Recently confirmed Assistant Attorney General of the U.S. Department of Justice Criminal Division, Leslie Caldwell, has laid out her views as to what comprises the “hallmarks of good compliance programs.” In her new position, AAG Caldwell will repeatedly be in the position to decide whether corporate compliance programs are sufficient when making charging and settlement decisions and so her views on the subject are of particular import.

During an October 1, 2014 speech at the 22nd Annual Ethics and Compliance Conference, Caldwell highlighted the following:

  • Companies must exhibit a high-level and visible commitment to compliance from senior management;
  • Companies should have written policies in place that enables employees to, as easily as possible, figure out what to do or not do when faced with an ethical judgment call;
  • Companies should have periodic risk-based review to evaluate the written compliance codes and ensure they are evolving with the company; and
  • Senior executives should be assigned to implement and oversee the compliance programs and these executives should have the authority to report directly to independent monitoring bodies and have “teeth and respect within the company.”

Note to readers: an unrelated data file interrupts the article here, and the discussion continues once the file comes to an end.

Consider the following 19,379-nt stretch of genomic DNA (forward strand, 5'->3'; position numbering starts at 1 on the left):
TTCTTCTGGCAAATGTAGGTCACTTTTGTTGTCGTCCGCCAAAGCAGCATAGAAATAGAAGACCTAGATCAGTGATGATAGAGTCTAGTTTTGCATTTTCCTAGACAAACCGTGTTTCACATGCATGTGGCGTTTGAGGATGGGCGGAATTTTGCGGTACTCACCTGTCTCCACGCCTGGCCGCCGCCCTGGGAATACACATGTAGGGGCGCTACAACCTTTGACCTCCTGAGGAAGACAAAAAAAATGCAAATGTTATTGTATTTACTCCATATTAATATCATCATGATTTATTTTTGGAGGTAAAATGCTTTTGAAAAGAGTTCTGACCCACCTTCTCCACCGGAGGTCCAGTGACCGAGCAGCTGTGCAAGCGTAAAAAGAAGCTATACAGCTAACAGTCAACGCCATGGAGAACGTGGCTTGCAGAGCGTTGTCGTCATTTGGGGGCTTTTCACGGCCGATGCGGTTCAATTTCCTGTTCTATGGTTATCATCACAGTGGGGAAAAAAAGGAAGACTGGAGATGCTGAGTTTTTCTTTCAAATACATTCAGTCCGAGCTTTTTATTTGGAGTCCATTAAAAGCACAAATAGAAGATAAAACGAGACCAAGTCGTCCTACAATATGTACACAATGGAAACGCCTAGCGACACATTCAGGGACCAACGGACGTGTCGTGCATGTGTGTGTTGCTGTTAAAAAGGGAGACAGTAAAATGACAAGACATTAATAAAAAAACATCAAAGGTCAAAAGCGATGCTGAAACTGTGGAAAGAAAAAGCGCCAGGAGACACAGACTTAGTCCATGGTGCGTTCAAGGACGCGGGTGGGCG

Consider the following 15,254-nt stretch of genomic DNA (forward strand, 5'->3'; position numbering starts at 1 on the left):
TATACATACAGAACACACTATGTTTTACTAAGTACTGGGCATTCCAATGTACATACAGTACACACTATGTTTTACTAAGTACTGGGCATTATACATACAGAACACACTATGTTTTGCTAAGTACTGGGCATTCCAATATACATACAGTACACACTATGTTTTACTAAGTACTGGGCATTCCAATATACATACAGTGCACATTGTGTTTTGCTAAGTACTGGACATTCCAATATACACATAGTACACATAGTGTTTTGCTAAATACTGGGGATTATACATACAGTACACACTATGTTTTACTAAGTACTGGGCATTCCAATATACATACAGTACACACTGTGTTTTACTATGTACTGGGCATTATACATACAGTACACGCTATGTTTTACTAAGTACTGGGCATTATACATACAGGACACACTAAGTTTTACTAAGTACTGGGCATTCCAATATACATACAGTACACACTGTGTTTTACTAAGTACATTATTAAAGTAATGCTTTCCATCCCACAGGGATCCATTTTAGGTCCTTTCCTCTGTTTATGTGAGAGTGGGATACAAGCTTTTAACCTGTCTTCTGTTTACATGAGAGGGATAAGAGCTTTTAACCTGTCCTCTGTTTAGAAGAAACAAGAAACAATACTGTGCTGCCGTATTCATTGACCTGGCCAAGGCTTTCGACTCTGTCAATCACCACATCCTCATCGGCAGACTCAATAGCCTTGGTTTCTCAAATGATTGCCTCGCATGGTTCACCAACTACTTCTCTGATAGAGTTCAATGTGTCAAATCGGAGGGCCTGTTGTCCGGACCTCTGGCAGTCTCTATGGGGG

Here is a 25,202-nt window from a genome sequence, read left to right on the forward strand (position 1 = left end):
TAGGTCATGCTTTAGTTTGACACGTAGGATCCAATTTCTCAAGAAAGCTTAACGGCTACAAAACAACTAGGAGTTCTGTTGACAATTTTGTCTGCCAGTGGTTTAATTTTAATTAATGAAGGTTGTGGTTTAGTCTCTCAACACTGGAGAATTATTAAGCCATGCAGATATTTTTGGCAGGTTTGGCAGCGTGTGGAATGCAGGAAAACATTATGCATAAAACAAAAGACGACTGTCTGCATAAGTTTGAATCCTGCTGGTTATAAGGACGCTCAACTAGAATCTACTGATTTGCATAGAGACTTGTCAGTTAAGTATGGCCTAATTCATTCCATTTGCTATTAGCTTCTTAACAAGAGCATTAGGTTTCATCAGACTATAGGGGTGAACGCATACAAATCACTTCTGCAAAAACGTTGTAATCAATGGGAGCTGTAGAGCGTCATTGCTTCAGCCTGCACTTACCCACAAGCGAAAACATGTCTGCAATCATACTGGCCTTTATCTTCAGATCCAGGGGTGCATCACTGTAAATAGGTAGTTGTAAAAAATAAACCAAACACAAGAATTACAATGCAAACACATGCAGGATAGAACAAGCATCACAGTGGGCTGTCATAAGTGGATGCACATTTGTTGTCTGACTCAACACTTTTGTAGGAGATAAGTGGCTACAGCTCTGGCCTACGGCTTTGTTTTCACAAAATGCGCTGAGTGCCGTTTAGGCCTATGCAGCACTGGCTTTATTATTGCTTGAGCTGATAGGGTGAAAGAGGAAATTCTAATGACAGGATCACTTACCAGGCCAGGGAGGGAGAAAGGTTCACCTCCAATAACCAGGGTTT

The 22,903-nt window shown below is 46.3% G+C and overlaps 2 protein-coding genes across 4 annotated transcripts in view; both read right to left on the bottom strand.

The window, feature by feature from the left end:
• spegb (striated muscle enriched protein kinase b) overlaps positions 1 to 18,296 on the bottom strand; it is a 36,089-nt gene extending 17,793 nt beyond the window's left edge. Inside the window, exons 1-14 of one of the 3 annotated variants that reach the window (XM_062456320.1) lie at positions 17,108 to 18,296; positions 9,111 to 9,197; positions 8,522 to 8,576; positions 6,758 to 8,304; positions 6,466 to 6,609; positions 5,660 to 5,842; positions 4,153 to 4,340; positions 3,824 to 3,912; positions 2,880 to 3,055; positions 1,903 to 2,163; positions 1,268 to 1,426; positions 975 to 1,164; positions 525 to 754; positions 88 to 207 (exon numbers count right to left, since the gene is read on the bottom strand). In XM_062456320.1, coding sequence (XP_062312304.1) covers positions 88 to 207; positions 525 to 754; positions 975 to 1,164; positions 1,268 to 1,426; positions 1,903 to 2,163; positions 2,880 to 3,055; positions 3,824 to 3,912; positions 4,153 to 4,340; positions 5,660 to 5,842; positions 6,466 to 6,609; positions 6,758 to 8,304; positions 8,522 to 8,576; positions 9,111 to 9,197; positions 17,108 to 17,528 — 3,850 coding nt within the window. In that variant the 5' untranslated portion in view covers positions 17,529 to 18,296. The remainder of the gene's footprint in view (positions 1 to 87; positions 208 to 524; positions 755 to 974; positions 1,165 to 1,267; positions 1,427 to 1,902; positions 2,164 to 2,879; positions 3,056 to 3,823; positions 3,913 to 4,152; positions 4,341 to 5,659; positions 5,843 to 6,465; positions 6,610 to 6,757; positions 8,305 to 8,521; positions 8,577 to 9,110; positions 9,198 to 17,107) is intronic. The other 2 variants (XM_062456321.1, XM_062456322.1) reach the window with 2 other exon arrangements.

Caldwell also said that companies should have training and guidance mechanisms, internal reporting systems, a process for investigating alleged violations, enforcement and discipline mechanisms, requirements pertaining to the oversight of all third-party relationships, and monitoring and testing of compliance codes.

Caldwell further explained that effectively implementing the programs is “as important as the compliance program itself.” It is no defense to claim that “everyone else is doing it.” Instead, she said that an effective compliance program must be embedded in the culture of a company, even in the face of misconduct by other companies in the same industry.

When a compliance program fails or when it reveals misconduct, Caldwell recommended corporate cooperation with any government investigation, saying that it is a “critical factor” in DOJ’s prosecutorial decision making and can decrease, by millions, any sanction imposed. She recommended that companies provide relevant documents and evidence in a timely fashion and not interview their employees to “whitewash” bad facts or spread the “narrative spin” of the company.